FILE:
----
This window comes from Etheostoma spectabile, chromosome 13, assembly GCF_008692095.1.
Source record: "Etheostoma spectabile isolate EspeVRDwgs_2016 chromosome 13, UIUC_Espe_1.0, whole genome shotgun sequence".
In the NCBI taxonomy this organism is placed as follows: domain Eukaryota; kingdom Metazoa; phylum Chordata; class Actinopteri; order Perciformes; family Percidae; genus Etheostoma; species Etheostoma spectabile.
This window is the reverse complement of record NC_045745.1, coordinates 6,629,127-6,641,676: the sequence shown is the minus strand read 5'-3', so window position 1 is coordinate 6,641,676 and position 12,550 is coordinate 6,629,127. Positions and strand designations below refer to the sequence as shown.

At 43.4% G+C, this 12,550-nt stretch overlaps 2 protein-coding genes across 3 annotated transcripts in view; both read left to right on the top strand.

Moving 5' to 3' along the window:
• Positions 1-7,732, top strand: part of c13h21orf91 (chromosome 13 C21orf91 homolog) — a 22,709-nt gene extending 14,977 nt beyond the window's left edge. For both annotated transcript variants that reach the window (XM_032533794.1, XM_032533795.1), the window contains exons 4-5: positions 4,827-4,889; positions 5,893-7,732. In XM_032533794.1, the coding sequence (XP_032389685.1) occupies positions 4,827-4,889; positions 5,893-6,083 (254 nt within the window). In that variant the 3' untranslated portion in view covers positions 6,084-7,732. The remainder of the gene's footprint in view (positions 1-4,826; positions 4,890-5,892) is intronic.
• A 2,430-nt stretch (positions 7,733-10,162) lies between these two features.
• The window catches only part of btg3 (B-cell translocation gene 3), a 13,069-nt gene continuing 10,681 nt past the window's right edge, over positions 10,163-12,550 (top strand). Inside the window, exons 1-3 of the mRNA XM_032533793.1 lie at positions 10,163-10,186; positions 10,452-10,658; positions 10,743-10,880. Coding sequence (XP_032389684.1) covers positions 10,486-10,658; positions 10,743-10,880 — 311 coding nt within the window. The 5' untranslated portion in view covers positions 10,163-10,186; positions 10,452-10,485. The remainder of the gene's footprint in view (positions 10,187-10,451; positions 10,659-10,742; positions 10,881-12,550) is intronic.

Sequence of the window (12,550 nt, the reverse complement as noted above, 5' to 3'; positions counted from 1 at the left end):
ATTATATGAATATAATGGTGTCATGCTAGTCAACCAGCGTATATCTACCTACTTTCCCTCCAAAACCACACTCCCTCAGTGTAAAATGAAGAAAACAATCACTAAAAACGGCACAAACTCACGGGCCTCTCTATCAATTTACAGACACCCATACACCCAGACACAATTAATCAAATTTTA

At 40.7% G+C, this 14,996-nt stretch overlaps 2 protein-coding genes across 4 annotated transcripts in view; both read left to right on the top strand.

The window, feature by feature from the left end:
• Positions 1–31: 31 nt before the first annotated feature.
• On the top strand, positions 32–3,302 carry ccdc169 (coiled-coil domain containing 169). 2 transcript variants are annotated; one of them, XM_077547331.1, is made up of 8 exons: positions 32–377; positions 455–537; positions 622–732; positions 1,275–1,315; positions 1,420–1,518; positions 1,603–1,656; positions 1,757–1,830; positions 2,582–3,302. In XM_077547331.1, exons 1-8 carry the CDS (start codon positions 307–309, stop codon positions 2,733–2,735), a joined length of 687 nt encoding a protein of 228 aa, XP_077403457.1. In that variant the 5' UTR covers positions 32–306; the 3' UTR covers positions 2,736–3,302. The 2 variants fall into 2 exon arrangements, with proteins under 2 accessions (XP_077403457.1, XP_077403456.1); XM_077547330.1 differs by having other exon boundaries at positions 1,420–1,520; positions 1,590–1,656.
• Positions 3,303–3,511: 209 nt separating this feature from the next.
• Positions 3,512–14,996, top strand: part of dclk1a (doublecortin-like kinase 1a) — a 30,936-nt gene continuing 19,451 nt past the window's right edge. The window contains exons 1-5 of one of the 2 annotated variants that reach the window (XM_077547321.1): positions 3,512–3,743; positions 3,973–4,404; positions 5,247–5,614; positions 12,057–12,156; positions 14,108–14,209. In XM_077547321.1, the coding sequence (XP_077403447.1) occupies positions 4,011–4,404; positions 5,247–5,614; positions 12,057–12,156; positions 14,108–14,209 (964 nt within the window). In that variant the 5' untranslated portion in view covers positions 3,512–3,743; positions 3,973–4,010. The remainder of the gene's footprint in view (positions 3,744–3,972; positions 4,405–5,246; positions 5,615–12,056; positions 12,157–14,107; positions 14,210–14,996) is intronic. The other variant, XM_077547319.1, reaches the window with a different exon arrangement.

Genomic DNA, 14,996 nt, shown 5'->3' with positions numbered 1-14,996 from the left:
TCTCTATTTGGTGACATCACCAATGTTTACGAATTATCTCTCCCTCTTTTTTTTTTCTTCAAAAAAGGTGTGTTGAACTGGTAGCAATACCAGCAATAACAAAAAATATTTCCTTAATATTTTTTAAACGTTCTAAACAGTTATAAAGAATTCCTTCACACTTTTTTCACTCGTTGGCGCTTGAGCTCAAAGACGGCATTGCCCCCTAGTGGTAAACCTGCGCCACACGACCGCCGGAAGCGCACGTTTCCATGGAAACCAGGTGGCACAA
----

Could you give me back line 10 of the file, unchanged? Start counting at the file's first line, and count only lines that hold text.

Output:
Sequence of the window (12,550 nt, the reverse complement as noted above, 5' to 3'; positions counted from 1 at the left end):